The threat of another expulsion
The Bedouins in the Ma’ale Adumim vicinity who were not expelled in the 1990s now number nearly 3,000, about half of them children. They live in tent encampments and sheet-metal shacks in over twenty clusters along the Jerusalem‐Jericho road and near Ma’ale Adumim. Most of the communities are of the Jahalin tribe (approx. 2,700 persons), one 80-person community is of the al-Kaabneh tribe, and one 150-person community is of the a‐Sawahra tribe.
These communities live under difficult conditions. Although they have lived in the area for decades, the Civil Administration refuses to prepare master plans for them, thereby denying them the possibility of legal construction. The Civil Administration issues demolition orders for buildings in Bedouin population centers, and in some cases, the orders are for all buildings in a particular community. The residents try to maintain their traditional shepherding way of life, but they have limited access to grazing land and to markets. In addition, they have few health, welfare and educational services at their disposal and physical infrastructure such as electricity, sewage and roads is entirely absent. Only about half of these communities are connected to the water pipelines.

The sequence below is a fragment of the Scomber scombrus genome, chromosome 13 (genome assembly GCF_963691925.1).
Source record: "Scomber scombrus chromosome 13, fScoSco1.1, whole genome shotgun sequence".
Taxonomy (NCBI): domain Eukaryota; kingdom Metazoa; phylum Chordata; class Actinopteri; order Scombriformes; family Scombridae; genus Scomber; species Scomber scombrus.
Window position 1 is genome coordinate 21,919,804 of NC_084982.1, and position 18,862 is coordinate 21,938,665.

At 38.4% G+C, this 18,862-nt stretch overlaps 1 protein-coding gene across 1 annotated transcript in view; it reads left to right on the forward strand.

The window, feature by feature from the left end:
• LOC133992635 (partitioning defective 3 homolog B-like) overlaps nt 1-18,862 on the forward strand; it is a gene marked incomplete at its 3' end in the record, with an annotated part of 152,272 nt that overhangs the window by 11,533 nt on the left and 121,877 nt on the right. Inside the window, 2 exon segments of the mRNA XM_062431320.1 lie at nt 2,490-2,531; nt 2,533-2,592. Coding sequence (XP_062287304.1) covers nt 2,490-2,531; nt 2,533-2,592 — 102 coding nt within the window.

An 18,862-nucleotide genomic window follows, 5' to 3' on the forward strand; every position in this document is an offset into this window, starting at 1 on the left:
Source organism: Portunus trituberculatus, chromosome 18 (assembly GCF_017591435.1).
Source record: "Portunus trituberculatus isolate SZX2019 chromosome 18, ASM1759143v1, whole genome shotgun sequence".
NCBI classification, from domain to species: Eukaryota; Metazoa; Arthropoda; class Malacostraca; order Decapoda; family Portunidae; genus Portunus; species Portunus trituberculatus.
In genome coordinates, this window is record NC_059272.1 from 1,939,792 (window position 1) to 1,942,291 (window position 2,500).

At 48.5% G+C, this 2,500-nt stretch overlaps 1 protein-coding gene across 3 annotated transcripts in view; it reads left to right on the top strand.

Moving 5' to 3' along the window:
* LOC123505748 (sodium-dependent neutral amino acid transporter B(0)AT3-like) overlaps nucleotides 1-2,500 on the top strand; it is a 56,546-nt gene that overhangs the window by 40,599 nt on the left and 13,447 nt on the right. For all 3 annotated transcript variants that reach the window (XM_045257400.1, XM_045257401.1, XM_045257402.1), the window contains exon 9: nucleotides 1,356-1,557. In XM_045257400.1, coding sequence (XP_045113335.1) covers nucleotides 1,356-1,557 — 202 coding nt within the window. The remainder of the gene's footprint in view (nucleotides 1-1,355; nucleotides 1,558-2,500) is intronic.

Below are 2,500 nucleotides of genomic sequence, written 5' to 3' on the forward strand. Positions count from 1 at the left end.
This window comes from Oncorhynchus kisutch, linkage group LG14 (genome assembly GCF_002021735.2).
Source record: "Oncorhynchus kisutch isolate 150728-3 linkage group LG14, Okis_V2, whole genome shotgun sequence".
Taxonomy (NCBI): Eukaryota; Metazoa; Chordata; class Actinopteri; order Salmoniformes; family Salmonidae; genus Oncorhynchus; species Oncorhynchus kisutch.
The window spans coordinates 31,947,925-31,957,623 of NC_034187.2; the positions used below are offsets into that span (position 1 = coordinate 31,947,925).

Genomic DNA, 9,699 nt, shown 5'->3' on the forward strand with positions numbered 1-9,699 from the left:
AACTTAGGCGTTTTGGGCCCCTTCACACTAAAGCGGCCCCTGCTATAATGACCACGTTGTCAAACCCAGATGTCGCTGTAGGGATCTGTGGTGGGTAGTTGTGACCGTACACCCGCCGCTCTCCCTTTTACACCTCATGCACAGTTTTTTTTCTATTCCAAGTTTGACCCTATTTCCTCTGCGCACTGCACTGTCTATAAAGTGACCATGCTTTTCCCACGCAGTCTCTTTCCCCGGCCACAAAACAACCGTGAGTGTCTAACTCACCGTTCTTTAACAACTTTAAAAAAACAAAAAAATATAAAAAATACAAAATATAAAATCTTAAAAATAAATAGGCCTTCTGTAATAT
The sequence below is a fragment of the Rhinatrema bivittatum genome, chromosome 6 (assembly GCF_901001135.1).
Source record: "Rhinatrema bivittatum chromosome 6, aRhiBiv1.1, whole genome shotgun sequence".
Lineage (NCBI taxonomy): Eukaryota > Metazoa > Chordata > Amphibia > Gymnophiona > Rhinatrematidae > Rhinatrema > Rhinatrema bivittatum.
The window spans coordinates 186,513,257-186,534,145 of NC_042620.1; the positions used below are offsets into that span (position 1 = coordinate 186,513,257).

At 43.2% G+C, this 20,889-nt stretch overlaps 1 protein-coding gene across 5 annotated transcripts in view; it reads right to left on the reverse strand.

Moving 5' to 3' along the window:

Encampment of Jahalin Bedouins. (Background: Police station in E1). Photo: 'Ammar 'Awad, Reuters, 6 December 2012.
Two plans, intended to reinforce the settlement bloc in the Ma’ale Adumim area and connect it with Jerusalem, threaten the Bedouins in the area. One is the E1 Plan, which spans some 1,200 hectares of the jurisdictional area of Ma’ale Adumim, and area that is home to eleven of the Bedouin communities; the other is Israel’s plan to erect the Separation Barrier along a route that will leave Ma’ale Adumim and the settlements around it in an enclave of some 6,400 hectares linked to Israeli territory, severing them from the West Bank. Eighteen of the Bedouin communities live in the area of the planned enclave.